Experiments in Time – J W Dunne

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hourglassIn the early 1900s J W Dunne realised that he was having dreams that later seemed to come true. He theorised that our dreams are actually a 50 50 mix of past and future events. However dreams are lost so quickly on waking that a proper method needed to be employed. This system would help to notate them for proper analysis. His belief was that once you can remove what has already happened then what is left should be future events. He allowed a 2 day buffer period to see if they happened but major events were given a longer buffer. For example a cat running across your path would be 2 days and a natural disaster you might allocate 2-4 weeks. This excerpt from his book is his method for remembering dreams. An invaluable aid if you are in the habit of keeping a dream journal.

The dodge for recalling the forgotten dreams is quite simple. A notebook and pencil is kept under the pillow, and, immediately on waking, before you even open your eyes, you set yourself to remember the rapidly vanishing dream. As a rule, a single incident is all that you can recall, and this appears so dim and small and isolated that you doubt the value of noting it down. Do not, however, attempt to remember anything more, but fix your attention on that single incident, and try to remember its details. Like a flash, a large section of the dream in which that incident occurred comes back. What is more important, however, is that, with that section, there usually comes into view an isolated incident from a previous dream. Get hold of as many of these isolated incidents as you can, neglecting temporarily the rest of the dreams of which they formed part. Then jot down these incidents in your notebook as shortly as possible; a word or two for each should suffice.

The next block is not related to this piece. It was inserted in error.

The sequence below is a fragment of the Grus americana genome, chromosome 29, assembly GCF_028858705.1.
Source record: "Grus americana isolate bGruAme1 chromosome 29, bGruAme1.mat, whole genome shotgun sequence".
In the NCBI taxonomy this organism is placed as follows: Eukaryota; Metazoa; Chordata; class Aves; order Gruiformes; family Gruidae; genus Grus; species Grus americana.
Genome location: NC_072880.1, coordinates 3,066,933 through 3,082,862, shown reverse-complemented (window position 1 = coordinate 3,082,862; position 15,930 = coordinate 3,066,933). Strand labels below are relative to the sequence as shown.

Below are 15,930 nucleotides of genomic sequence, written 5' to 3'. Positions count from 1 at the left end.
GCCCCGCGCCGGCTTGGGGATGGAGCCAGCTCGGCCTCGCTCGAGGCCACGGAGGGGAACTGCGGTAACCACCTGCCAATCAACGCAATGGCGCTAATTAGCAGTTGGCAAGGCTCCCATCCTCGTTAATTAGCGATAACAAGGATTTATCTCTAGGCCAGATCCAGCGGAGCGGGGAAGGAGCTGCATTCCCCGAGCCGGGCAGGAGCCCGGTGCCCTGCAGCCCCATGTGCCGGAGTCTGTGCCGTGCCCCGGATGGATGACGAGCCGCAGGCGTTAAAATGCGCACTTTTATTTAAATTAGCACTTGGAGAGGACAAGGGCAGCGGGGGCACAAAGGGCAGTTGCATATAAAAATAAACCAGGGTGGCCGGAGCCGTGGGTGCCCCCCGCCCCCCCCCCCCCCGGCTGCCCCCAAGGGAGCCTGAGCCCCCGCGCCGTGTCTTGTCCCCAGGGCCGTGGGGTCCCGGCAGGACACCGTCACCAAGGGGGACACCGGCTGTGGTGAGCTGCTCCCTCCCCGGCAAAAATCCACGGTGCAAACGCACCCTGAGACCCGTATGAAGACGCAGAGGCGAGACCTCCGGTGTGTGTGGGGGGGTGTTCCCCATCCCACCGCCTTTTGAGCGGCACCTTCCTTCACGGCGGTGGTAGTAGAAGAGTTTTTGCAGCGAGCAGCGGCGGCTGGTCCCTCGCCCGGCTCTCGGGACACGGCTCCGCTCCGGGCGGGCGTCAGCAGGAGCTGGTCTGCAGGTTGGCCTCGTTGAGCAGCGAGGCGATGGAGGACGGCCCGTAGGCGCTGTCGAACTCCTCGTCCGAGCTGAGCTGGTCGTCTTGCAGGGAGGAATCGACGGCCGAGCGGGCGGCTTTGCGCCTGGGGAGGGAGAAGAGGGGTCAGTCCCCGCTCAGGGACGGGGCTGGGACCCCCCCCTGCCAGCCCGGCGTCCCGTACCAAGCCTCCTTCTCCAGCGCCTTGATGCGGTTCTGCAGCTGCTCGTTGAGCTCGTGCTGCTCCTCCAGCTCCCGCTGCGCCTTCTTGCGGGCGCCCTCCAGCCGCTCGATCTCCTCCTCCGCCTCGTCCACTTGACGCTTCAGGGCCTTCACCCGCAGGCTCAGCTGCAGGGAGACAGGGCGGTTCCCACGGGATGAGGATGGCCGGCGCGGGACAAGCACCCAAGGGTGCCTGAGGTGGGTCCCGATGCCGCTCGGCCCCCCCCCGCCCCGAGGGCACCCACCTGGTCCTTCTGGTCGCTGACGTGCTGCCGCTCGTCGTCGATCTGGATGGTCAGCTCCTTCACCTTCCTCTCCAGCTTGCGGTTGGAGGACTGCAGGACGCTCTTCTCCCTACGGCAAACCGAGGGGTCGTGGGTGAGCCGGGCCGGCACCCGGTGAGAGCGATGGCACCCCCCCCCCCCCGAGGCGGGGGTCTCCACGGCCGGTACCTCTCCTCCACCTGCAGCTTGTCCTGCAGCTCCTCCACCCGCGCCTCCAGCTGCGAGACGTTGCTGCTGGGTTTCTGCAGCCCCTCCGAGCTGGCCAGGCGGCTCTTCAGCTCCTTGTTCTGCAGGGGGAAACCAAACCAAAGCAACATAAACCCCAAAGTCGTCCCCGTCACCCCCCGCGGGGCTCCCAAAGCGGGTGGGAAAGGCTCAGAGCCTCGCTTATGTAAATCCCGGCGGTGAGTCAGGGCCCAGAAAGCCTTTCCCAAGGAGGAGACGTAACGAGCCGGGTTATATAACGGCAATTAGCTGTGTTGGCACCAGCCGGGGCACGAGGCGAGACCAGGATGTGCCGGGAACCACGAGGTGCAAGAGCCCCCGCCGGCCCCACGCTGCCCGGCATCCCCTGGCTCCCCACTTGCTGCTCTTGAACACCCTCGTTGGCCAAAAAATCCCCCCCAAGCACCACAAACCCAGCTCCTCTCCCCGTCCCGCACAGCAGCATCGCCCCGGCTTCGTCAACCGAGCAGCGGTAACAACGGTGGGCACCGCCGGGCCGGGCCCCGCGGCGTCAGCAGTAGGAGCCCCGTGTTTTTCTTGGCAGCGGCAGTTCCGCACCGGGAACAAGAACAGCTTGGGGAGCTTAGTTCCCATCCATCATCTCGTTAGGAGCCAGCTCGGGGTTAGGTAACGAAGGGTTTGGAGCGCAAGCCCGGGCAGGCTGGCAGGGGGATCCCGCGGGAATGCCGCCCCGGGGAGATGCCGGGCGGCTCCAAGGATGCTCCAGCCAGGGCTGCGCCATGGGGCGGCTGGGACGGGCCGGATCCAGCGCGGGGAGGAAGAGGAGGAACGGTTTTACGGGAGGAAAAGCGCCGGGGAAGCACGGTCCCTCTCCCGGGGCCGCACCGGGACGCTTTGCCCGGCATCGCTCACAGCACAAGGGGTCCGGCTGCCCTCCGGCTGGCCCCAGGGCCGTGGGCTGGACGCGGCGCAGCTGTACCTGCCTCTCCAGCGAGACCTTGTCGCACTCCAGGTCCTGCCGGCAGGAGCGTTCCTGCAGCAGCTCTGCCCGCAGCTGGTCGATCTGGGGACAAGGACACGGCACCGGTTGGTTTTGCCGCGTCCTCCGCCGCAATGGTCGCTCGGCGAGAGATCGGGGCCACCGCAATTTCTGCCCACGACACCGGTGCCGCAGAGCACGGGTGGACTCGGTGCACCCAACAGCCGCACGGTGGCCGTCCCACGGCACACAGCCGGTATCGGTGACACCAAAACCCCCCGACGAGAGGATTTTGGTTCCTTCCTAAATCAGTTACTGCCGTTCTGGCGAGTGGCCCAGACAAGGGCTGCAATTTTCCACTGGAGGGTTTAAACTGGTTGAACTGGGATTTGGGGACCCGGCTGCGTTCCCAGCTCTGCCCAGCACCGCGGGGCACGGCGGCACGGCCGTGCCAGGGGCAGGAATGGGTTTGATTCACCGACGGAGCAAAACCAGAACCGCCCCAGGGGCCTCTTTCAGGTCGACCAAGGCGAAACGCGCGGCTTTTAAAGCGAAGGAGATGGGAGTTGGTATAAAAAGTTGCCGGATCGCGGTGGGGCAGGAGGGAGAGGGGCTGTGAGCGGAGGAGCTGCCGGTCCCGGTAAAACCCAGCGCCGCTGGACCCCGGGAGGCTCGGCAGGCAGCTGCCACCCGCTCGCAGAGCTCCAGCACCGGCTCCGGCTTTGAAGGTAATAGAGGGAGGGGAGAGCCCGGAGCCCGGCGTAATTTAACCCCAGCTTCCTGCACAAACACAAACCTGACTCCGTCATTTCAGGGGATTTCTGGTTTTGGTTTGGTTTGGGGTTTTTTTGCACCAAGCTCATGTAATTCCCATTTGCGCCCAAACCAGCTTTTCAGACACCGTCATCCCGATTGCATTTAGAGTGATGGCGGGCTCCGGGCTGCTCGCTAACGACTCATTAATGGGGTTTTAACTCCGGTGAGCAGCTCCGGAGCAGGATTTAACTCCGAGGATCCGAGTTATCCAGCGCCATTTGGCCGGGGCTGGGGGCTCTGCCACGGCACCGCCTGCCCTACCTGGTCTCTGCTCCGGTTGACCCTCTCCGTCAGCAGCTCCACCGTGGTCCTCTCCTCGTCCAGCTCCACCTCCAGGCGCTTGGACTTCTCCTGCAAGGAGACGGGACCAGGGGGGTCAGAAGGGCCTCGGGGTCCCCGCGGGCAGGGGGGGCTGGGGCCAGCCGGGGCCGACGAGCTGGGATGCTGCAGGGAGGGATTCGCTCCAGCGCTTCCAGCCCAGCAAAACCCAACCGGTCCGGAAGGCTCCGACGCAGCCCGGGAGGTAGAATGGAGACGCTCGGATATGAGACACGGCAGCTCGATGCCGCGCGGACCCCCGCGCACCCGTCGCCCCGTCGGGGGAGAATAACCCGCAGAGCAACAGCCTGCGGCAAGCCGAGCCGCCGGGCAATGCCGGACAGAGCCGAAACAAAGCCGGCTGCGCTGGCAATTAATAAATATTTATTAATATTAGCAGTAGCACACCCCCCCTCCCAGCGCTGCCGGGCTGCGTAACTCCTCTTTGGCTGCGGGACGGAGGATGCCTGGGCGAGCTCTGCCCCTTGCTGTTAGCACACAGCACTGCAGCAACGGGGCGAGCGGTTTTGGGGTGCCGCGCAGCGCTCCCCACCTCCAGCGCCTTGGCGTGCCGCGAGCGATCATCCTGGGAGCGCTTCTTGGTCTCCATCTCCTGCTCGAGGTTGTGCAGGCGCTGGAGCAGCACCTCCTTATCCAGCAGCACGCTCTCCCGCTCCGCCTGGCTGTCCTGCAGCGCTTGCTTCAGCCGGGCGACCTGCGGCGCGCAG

Now take incident number one. Concentrate upon it until you have recovered part of the dream story associated therewith, and write down the briefest possible outline of that story. Do the same in turn with the other incidents you have noted. Finally, take the abbreviated record thus made and write it out in full. Note details, as many as possible. Be specially careful to do this wherever the incident is one which, if it were to happen in real life, would seem unusual; for it is in connection with events of this kind that your evidence is most likely to be obtained.

Until you have completed your record, do not allow yourself to think of anything else. Do not attempt merely to remember. Write the dream down.

Waking in the middle of the night, I have several times carefully memorized my preceding dreams. But, no matter how certain I have been that those memories were firmly fixed, I have never found one shred of them remaining in the morning. Even dreams which I have memorized just before getting up, and rememorized while dressing, have nearly always vanished by the end of breakfast.

It will be impossible, of course, for you to write down all the detail. To describe the appearance of a single dream-character completely would keep you busy for ten minutes. But write down the general detail, and all uncommon detail. Memorize the remainder by reading through your final record and attentively revisualizing each picture described therein; so that, should one of these unwritten details subsequently prove important, you can be satisfied that you are not then recalling it for the first time.

If, on waking, you are convinced that you have not dreamed at all, and cannot recall a single detail, stop trying to recollect the dream, and concentrate, instead, on remembering of what you were thinking when you first awoke. On recalling that thought, you will find that it was consequent on a dream, and this dream will immediately begin to return.

Read your records over from their beginning at the end of each day of the experiment.

Excerpt From: Dunne, J.W. “An Experiment With Time.”